New Magnet-School Law Emphasizes Desegregation

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In reauthorizing the federal Magnet Schools Assistance Program this fall, Congress inserted provisions designed to promote more racial integration.

But critics contend that most of the changes amount to tinkering and that the program is likely to continue to spend large sums that, in terms of desegregation, will have little payoff.

The revisions, enacted as part of the law that reauthorized the Elementary and Secondary Education Act, call on school districts receiving grants to demonstrate exactly how their magnet projects will increase interaction among students of different social and racial backgrounds. The changes also favor grant applicants who intend to select students through random methods, such as lotteries.

The law retains the requirement that recipient districts must be operating under a court order or a voluntary, federally approved desegregation plan. But Congress did not require them to prove that magnet grants result in integration, as some critics have urged.

"The basic problems I have noted with the program seem to still be there," said Christine H. Rossell, a professor of political science at Boston University who has written extensively on magnet schools.

She said the program "should be what it was intended to be originally--a desegregation-funding measure--rather than this Christmas tree it has become."

Desegregation for the Dollar

Early in the reauthorization process, Ms. Rossell and a colleague, David J. Armor, leaked the results of a federally financed study that showed that magnet schools as a group appear to be having little impact on the desegregation of school districts. (See Education Week, 02/02/94.)

The researchers noted that some districts' magnet programs were highly effective tools for desegregation. But, they argued, m.s.a.p. grants also have been going to districts where the magnet programs were too poorly designed to draw students, or where there were too few white students for such programs to have much impact on racial balance.

"We do know how to make magnet schools work," said Mr. Armor, a senior fellow at the Institute of Public Policy at George Mason University in Virginia. But, he added in a recent interview, the federal magnet-schools program has been giving districts little incentive "to design magnets that will draw an integrated student body, or shut down magnets that are not working."

Education Department officials argued, however, that Mr. Armor and Ms. Rossell's findings were based on flawed research, an admonition that John F. Jennings, the chief education counsel to the House Education and Labor Committee, said aides accepted.

Congress did change the m.s.a.p. application process so that it would no longer give extra consideration to districts whose desegregation plans would serve the most minority students. Although districts with overwhelmingly minority populations are generally needy, they also are the least likely to be able to use m.s.a.p. grants to diminish racial isolation.

Congress also attempted to address the complaint that magnet programs often result in segregation within schools. To encourage interaction between magnet students and others, as well as overall school improvement, the new law allows schools to use m.s.a.p. funds to provide a magnet program's special curriculum to nonmagnet students.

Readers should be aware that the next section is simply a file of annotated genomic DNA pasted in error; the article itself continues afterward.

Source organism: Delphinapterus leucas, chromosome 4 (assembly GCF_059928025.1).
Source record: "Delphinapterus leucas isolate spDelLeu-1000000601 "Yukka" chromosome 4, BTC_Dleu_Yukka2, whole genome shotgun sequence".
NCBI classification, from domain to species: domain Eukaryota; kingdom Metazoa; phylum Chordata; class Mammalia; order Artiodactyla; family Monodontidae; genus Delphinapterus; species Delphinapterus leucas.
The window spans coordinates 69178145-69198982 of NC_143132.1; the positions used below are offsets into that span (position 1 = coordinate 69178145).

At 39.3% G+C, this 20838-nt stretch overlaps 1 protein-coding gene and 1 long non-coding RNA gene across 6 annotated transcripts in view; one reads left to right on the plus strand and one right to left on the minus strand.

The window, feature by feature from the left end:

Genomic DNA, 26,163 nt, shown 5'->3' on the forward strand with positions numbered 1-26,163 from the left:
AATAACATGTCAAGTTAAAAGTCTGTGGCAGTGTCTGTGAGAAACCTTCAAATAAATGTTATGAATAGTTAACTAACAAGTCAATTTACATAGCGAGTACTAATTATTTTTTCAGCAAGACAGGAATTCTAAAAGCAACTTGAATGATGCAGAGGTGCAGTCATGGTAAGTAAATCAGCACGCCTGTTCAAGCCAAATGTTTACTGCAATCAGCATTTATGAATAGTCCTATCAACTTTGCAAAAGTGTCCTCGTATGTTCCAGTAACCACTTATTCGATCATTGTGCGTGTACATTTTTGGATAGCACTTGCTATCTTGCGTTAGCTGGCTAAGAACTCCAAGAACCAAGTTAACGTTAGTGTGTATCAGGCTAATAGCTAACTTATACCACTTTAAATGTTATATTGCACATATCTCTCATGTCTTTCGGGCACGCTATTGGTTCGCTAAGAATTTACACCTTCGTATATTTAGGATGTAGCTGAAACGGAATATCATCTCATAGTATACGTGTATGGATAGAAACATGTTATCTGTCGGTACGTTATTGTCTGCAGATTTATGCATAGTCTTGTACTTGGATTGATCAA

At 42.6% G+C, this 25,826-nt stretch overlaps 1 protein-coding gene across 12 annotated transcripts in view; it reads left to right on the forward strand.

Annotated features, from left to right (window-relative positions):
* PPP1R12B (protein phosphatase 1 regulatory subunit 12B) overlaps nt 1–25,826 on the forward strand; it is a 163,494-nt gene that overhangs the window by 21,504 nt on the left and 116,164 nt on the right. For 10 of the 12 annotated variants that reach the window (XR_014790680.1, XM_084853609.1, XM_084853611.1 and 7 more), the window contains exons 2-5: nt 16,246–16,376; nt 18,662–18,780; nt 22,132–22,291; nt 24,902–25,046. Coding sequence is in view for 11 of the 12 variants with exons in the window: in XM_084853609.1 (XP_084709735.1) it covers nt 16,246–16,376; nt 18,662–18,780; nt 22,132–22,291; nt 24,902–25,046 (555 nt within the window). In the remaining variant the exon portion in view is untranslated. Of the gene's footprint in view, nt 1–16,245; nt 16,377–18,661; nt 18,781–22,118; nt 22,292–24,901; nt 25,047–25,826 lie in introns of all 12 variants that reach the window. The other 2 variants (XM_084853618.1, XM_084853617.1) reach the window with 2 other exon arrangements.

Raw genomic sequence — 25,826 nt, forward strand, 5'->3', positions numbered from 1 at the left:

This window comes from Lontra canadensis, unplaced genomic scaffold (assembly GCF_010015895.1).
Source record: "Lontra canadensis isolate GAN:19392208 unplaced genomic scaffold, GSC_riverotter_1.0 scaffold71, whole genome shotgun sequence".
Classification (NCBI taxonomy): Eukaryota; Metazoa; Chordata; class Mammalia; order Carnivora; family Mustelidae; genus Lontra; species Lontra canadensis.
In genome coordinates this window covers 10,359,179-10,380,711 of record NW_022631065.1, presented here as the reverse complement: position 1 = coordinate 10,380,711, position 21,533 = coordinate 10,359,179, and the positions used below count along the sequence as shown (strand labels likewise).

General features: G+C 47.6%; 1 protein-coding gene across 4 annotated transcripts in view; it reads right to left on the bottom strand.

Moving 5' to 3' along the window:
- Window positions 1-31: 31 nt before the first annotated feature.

Strings Detached

Congress authorized $120 million for the magnet program in the fiscal year that began Oct. 1--about $13 million more than the fiscal 1994 level, but well shy of the $165 million proposed by the Clinton Administration.

But the most contentious financial issue was whether lawmakers should require districts to assume some of the costs of magnet programs. The Administration had proposed limiting the federal share of a magnet project's costs to 90 percent in the third year and 70 percent in the fourth.

"Some people have stopped their programs when the grants ceased," noted Donald R. Waldrip, the executive director of Magnet Schools of America, a nonprofit association of educators.

The matching-funds requirement was removed, however, after Democratic aides said it would deprive poor districts of access to m.s.a.p. aid and undermine the government's commitment to racial desegregation.

"A lot of our members thought Congress would be taking a step backward and sending a discouraging message, particularly to financially burdened districts," a Democratic House Education and Labor Committee aide said.

The provision allowing grants to go to consortia of districts was added by Sen. Christopher J. Dodd, D-Conn., whose state had required districts to develop regional desegregation plans.

Another provision, added by Sen. Harris Wofford, D-Pa., allows up to 5 percent of m.s.a.p. money to go to schools that are not magnets but are seeking to set up "innovative" programs that are based on a special theme and serve the m.s.a.p.'s purpose of encouraging integration. A House aide said some districts in Pennsylvania had sought funding for improvements at schools that had trouble retaining students who could not get into magnet schools.

Other revisions require applicants to show how their programs will boost achievement and allow m.s.a.p. funds to pay instructional staff other than certified teachers.

Vol. 14, Issue 13

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